We’re going through exciting times of change in the world of corporate learning. In early 2017, Josh Bersin, founder and principal at Bersin by Deloitte, predicted that “the $130 billion corporate learning market is about to be disrupted”, and we see that happening all around.
Overall learning budgets are not growing fast, but budget allocations and priorities are undergoing a seismic shift. This is driven by the need to comply with regulations, engage staff and demonstrate value for money. The pervasion of mobiles, high bandwidths, video and data analysis are making it possible to engage with and train employees in ways that couldn’t be imagined even five years ago. And employees are demanding more – they aren’t opposed to learning, but they do want it to be relevant, and to choose how and when they will undertake it.
To try to make sense of some of the changes that are taking place, we describe six themes below that will shape the future of corporate learning.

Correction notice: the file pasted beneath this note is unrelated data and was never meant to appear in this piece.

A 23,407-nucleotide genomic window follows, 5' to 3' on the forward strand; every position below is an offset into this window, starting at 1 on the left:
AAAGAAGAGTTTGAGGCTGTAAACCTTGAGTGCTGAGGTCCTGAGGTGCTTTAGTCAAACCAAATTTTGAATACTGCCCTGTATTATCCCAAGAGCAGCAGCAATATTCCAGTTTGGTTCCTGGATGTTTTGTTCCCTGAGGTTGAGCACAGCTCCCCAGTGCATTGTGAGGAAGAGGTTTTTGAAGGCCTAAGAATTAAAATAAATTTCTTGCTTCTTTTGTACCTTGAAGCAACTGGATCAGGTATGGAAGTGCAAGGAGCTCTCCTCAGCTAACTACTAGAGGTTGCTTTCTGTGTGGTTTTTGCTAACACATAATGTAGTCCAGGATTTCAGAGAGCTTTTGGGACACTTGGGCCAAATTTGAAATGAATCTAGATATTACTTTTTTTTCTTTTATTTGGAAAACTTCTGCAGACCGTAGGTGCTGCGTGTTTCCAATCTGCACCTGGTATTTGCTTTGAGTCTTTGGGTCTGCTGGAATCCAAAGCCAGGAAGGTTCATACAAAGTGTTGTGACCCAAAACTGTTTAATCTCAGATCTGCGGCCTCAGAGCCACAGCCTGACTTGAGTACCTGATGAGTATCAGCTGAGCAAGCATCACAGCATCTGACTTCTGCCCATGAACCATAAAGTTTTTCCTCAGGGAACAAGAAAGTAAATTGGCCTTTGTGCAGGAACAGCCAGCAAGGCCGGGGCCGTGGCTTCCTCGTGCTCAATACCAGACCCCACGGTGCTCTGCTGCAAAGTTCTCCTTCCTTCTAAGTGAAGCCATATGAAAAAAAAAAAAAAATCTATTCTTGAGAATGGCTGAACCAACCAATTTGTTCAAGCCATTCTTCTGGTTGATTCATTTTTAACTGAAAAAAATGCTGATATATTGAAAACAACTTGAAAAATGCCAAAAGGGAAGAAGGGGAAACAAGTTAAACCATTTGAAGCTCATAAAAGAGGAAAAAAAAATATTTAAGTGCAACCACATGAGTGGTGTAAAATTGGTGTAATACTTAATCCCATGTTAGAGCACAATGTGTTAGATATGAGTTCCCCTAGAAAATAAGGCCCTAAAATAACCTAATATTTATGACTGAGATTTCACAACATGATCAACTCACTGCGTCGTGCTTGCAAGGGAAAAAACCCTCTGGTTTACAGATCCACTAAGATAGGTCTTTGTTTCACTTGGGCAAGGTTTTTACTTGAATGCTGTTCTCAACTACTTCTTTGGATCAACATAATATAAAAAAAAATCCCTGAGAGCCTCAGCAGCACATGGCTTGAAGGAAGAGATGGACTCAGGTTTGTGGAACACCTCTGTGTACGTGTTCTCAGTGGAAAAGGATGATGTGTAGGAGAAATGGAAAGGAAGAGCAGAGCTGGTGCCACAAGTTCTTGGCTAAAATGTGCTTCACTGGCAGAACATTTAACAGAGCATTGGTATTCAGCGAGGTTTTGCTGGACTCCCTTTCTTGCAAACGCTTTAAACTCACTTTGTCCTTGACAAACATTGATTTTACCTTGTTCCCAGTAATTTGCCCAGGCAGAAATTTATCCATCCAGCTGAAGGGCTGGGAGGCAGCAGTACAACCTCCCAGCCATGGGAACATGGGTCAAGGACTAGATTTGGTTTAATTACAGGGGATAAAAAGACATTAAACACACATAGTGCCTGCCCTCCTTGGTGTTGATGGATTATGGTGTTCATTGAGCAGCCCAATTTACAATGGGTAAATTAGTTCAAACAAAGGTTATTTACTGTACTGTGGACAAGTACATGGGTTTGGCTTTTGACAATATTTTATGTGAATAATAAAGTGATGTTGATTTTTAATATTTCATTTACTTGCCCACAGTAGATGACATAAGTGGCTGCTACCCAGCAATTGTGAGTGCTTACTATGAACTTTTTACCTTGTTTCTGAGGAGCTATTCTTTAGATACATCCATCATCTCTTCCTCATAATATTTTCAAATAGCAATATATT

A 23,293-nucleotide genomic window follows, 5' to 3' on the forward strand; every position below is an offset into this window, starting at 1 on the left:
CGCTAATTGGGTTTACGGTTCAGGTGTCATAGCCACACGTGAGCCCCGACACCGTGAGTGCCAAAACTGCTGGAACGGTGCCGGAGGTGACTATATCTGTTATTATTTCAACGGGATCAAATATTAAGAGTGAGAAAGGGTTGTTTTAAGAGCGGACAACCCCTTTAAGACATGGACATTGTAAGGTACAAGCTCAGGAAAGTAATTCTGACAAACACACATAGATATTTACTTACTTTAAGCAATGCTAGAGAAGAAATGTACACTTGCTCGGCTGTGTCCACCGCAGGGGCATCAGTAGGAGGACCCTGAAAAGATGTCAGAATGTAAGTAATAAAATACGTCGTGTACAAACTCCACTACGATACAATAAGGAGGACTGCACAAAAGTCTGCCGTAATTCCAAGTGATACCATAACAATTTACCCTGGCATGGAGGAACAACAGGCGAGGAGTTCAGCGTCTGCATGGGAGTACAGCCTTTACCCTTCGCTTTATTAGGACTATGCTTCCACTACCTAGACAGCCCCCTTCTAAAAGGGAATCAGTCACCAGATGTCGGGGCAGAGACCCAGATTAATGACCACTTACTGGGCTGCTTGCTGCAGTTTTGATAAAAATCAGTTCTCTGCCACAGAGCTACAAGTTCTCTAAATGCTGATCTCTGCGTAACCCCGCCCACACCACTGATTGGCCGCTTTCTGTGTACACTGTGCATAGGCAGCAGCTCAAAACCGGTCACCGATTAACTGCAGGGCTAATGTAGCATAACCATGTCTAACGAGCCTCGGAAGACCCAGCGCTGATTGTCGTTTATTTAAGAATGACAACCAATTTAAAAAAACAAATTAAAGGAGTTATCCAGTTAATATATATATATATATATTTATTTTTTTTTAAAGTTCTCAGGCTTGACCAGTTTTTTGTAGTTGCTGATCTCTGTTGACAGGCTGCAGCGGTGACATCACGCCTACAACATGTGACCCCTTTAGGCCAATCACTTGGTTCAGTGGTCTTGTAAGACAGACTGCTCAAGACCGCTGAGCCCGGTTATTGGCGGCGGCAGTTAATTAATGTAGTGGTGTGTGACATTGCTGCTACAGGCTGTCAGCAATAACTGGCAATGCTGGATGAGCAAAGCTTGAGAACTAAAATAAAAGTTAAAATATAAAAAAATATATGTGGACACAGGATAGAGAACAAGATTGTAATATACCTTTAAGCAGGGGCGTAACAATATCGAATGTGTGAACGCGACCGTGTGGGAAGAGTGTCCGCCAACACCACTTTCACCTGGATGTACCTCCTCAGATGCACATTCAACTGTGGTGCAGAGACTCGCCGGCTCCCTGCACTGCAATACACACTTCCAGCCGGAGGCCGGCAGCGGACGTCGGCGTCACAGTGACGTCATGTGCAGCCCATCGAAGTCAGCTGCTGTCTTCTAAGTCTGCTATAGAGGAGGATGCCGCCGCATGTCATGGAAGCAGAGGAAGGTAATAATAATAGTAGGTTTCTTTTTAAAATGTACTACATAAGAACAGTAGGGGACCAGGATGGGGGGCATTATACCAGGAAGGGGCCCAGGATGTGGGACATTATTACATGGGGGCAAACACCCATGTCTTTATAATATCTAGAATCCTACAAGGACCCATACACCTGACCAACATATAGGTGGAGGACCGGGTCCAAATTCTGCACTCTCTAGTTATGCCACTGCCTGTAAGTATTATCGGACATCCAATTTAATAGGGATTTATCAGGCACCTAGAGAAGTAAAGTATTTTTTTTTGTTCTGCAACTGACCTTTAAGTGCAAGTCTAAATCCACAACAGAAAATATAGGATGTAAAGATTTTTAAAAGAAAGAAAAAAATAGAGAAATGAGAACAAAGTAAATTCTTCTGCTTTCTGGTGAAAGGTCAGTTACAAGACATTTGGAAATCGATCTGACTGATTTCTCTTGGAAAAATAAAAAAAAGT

Digital Content Libraries
Learning is increasingly going digital. Even where companies employ in-person training – eg induction or expert skills – there is an increasing component of digital content.
Digital learning can take place in diverse forms – from professionally developed micro-learning videos, interactive scenarios, e-books, podcasts, articles and research reports to informally generated blogs and vlogs. To harness the potential of these learning content objects, companies are turning to content curation and social learning. This is giving rise to digital content libraries that aggregate ready-made and custom content to support continuous and personalised learning.
Research by Deloitte reveals that companies are investing heavily in programs that use data for workforce planning, talent management and operational improvement. Digital learning provides a rich seam of data for this purpose. Gone are the days when data from digital learning was limited to course completion and assessment scores.